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Trump-Friendly Panel Weighing DOJ Request to Dismiss Flynn Case

Trump-Friendly Panel Weighing DOJ Request to Dismiss Flynn Case

  • Appeals court to decide if judge can query government motive
  • Two of the three judges backed Trump against Congress before
Michael Flynn, former U.S. national security adviser, exits federal court in Washington, D.C., U.S., on Monday, June 24, 2019.
Michael Flynn, former U.S. national security adviser, exits federal court in Washington, D.C., U.S., on Monday, June 24, 2019.
Michael Flynn, former U.S. national security adviser, exits federal court in Washington, D.C., U.S., on Monday, June 24, 2019.

The Justice Department is likely to find a receptive audience when an appeals court in Washington hears arguments Friday about whether to dismiss the criminal case against former National Security Advisor Michael Flynn.

Two of the three federal judges who will decide the case are Republican appointees who have previously sided with President Donald Trump against Congressional oversight. The trip to their court is the latest twist in a multiyear saga that has included two guilty pleas by Flynn, cooperation with investigators who would later accuse him of lying, and a judge’s refusal to immediately grant the surprise U.S. request to drop the case.

By agreeing with the government that U.S. District Judge Emmet Sullivan must grant the government’s May 7 dismissal request, the appeals court could end a prosecution that Trump and his conservative allies have attacked as corrupt.

If it rules the other way, though, the panel would be essentially authorizing the judge to investigate whether the Justice Department under Attorney General William Barr is seeking the dismissal chiefly to protect a political ally of the president.

That’s exactly what’s happening in the case, a retired federal judge said Wednesday in a brief opposing dismissal. John Gleeson, who was asked by Sullivan to weigh in on the matter, said courts must act to protect “the integrity of their own proceedings from prosecutors who undertake corrupt politically motivated dismissals.”

A ruling for the Justice Department and Flynn would be “extraordinary,” said Harry Sandick, a former federal prosecutor who is not involved in the case, because the legal bar for the type of order they are seeking -- a writ of mandamus overruling Sullivan and throwing out the case -- is normally so high that most petitions are denied without a hearing. But he said there were signs that the composition of the panel favored the administration.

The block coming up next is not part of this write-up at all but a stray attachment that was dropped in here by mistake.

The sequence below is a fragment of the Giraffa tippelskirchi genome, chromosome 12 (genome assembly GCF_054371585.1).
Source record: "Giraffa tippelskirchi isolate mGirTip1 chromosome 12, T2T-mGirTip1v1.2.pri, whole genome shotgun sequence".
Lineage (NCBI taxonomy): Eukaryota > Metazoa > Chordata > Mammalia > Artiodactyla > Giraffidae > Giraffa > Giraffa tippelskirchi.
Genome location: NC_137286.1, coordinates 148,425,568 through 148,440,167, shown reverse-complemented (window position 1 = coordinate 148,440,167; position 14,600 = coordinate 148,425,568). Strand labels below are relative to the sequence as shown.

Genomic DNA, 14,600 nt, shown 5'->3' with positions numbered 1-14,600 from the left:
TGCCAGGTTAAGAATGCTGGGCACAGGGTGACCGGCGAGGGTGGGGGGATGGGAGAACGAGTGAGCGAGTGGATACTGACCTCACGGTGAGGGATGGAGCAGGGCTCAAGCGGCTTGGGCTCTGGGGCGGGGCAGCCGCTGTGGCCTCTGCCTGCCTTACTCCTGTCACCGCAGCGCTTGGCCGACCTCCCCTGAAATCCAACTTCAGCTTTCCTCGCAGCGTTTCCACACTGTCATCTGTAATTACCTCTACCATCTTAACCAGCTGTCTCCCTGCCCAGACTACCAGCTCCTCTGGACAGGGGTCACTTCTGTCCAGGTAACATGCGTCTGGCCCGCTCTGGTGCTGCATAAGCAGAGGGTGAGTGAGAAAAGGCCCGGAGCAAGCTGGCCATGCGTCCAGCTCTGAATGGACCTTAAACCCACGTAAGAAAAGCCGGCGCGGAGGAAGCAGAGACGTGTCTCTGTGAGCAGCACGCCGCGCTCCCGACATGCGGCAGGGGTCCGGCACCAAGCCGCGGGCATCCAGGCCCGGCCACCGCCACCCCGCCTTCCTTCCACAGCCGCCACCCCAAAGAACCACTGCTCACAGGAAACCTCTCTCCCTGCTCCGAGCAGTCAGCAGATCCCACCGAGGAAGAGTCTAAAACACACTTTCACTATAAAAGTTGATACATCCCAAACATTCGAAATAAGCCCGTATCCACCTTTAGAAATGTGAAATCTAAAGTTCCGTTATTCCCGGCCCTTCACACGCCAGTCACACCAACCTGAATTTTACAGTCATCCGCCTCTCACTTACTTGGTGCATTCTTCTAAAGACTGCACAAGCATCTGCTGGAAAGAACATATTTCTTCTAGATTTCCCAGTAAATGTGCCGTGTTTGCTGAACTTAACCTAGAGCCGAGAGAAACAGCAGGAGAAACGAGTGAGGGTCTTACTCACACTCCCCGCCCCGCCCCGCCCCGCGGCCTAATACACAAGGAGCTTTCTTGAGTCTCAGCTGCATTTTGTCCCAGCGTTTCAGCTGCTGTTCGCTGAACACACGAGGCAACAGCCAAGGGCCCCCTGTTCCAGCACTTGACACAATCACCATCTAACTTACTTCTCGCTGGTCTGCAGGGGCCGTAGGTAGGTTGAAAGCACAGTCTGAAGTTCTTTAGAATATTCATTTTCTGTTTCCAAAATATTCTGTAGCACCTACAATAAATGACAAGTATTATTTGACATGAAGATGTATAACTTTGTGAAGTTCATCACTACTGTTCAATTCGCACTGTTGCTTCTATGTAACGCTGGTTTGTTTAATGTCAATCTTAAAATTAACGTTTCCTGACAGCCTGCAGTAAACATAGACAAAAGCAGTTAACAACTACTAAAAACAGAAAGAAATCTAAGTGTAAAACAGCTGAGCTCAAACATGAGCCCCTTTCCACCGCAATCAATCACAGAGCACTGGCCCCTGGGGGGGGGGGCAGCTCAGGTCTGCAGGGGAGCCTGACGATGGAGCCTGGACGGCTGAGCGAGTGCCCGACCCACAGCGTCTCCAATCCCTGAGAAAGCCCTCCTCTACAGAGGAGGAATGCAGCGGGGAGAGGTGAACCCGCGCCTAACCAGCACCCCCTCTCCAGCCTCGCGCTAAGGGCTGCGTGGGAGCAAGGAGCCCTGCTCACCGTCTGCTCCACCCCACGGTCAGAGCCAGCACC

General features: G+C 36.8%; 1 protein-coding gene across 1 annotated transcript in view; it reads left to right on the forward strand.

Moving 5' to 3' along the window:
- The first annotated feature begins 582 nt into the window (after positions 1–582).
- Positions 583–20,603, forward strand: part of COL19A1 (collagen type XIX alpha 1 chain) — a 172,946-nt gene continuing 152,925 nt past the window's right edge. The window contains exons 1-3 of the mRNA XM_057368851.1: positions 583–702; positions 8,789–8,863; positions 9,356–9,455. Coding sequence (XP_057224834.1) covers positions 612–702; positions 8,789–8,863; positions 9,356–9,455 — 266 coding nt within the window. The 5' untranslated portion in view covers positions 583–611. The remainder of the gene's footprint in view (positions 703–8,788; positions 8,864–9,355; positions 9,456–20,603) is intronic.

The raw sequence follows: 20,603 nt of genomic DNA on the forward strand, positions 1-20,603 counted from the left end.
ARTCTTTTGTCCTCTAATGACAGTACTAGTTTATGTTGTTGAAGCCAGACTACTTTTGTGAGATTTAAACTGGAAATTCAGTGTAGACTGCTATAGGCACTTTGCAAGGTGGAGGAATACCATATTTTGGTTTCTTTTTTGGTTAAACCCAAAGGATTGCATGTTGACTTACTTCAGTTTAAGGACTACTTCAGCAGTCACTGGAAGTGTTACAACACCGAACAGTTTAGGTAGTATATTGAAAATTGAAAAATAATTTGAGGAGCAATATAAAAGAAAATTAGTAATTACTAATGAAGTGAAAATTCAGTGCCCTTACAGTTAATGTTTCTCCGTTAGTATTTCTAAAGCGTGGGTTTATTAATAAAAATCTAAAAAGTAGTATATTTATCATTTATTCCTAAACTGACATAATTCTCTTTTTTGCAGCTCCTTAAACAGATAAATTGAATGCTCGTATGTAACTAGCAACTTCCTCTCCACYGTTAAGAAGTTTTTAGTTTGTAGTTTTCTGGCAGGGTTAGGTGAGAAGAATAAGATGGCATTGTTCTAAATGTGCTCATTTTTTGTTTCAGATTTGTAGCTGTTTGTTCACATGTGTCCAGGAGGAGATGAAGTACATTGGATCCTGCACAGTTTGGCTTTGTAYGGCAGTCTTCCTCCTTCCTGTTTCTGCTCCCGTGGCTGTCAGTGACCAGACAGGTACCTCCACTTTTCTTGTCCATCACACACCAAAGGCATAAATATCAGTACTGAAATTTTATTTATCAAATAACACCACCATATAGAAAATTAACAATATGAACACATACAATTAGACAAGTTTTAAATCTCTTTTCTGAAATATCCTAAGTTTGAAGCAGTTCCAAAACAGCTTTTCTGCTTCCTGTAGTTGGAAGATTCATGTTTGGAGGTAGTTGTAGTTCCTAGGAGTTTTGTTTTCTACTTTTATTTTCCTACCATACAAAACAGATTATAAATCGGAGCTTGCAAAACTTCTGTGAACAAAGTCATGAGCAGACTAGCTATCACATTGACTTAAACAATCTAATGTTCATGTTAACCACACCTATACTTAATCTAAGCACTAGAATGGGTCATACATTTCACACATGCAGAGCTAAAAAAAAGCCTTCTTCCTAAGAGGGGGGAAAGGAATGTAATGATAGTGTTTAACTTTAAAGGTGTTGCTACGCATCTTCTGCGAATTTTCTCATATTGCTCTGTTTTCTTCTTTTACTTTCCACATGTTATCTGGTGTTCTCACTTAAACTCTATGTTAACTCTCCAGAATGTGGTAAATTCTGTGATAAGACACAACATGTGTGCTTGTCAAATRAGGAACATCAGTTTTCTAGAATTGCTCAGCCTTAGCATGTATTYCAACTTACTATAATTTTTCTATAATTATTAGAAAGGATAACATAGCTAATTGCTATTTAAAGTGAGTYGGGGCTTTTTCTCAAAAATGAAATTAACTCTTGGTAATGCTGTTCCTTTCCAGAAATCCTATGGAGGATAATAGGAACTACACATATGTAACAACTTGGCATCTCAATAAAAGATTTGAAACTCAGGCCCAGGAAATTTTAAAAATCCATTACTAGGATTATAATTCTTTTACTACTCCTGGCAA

“The fact that the court is having argument suggests that they are giving strong consideration to granting the petition,” Sandick said.

Neomi Rao, one of the appellate judges hearing the Flynn case, was appointed by Trump and previously served in his administration. George H.W. Bush appointee Karen Henderson backed Trump against House Democrats in two major rulings in February. The third judge on the panel, Robert Wilkins, was nominated by President Barack Obama.

The government’s request to drop the case against Flynn, who previously pleaded guilty to lying to Federal Bureau of Investigation agents about his December 2016 contacts with the Russian ambassador, came amid growing criticism from conservative commentators, who argued the former Army general was the victim of a conspiracy by former Obama administration officials to sabotage members of the Trump White House. The president, who fired Flynn in 2017, adopted this view in many of his tweets.

The Justice Department said Flynn’s lies were not “material” to the Russia investigation and that the FBI agents didn’t have a proper “investigative purpose” in interviewing Flynn. Sullivan, a Bill Clinton appointee, declined to grant the request immediately, began accepting outside briefs and appointed Gleeson.

“The Constitution vests in the executive branch the power to decide when -- and when not -- to prosecute potential crimes,” U.S. Solicitor General Noel Francisco said in the Justice Department’s appeal brief arguing that Sullivan lacks the authority to examine the government’s motives.

Sullivan asked the court not to “short-circuit” his inquiry. He said the circumstances of the Justice Department’s “unprecedented” request gave him a plausible reason to question the “bona fides” of the government’s position.

Rao, who worked in the White House Office of Management and Budget before Trump nominated her to the federal appeals bench in 2018, has proven to be a strong ally to the president. In October 2019, she dissented from a majority backing the right of House Democrats to subpoena Trump’s financial records, saying allegations of illegal conduct by the president could only be investigated by Congress through the impeachment process.

Henderson was part of a majority that ruled on Feb. 28 that courts have no authority to resolve disputes between the legislative and executive branches and could therefore not enforce a Congressional subpoena for the testimony of White House officials.

Earlier in February, she also joined a unanimous opinion that said members of Congress lacked standing to sue Trump for violating the Constitution’s so-called Emoluments Clauses, which bar presidents from receiving gifts from foreign governments, through his ownership of a Washington hotel patronized by diplomats.

The Feb. 28 subpoena decision was later overturned by a larger “en banc” panel of appellate judges. That could happen again if Henderson and Rao both side with the president on the Flynn case, as judges named by Democratic presidents still form of a majority of the Washington federal appeals bench.